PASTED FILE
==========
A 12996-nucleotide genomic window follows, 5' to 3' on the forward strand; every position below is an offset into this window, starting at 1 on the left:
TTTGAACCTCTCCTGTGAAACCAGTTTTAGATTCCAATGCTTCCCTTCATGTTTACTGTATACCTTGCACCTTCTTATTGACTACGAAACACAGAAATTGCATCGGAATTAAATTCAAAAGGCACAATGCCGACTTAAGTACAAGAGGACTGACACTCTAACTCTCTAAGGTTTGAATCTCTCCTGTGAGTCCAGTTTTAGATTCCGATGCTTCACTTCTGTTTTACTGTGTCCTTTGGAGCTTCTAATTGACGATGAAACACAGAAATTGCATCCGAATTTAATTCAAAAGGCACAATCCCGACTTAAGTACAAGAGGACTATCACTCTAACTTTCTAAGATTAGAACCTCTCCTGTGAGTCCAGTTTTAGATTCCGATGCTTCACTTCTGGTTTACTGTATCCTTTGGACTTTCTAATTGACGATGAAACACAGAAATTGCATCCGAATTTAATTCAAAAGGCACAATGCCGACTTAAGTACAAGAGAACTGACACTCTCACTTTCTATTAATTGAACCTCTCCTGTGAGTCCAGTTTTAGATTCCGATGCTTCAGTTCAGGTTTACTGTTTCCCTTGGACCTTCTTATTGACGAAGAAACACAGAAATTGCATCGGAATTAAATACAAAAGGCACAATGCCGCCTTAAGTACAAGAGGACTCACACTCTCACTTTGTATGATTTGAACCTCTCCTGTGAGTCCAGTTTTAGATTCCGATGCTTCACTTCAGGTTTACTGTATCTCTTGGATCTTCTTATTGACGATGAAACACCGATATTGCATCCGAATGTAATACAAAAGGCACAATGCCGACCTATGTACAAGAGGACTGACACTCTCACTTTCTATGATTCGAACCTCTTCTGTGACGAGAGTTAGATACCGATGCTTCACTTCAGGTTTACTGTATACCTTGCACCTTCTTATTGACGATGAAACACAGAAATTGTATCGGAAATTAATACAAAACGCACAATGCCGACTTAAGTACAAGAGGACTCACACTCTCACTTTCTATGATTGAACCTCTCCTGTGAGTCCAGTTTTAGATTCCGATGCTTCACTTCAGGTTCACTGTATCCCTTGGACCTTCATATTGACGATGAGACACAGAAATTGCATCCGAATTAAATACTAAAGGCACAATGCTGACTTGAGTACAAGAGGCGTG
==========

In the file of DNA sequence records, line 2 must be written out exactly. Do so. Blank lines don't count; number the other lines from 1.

TTTGAACCTCTCCTGTGAAACCAGTTTTAGATTCCAATGCTTCCCTTCATGTTTACTGTATACCTTGCACCTTCTTATTGACTACGAAACACAGAAATTGCATCGGAATTAAATTCAAAAGGCACAATGCCGACTTAAGTACAAGAGGACTGACACTCTAACTCTCTAAGGTTTGAATCTCTCCTGTGAGTCCAGTTTTAGATTCCGATGCTTCACTTCTGTTTTACTGTGTCCTTTGGAGCTTCTAATTGACGATGAAACACAGAAATTGCATCCGAATTTAATTCAAAAGGCACAATCCCGACTTAAGTACAAGAGGACTATCACTCTAACTTTCTAAGATTAGAACCTCTCCTGTGAGTCCAGTTTTAGATTCCGATGCTTCACTTCTGGTTTACTGTATCCTTTGGACTTTCTAATTGACGATGAAACACAGAAATTGCATCCGAATTTAATTCAAAAGGCACAATGCCGACTTAAGTACAAGAGAACTGACACTCTCACTTTCTATTAATTGAACCTCTCCTGTGAGTCCAGTTTTAGATTCCGATGCTTCAGTTCAGGTTTACTGTTTCCCTTGGACCTTCTTATTGACGAAGAAACACAGAAATTGCATCGGAATTAAATACAAAAGGCACAATGCCGCCTTAAGTACAAGAGGACTCACACTCTCACTTTGTATGATTTGAACCTCTCCTGTGAGTCCAGTTTTAGATTCCGATGCTTCACTTCAGGTTTACTGTATCTCTTGGATCTTCTTATTGACGATGAAACACCGATATTGCATCCGAATGTAATACAAAAGGCACAATGCCGACCTATGTACAAGAGGACTGACACTCTCACTTTCTATGATTCGAACCTCTTCTGTGACGAGAGTTAGATACCGATGCTTCACTTCAGGTTTACTGTATACCTTGCACCTTCTTATTGACGATGAAACACAGAAATTGTATCGGAAATTAATACAAAACGCACAATGCCGACTTAAGTACAAGAGGACTCACACTCTCACTTTCTATGATTGAACCTCTCCTGTGAGTCCAGTTTTAGATTCCGATGCTTCACTTCAGGTTCACTGTATCCCTTGGACCTTCATATTGACGATGAGACACAGAAATTGCATCCGAATTAAATACTAAAGGCACAATGCTGACTTGAGTACAAGAGGCGTG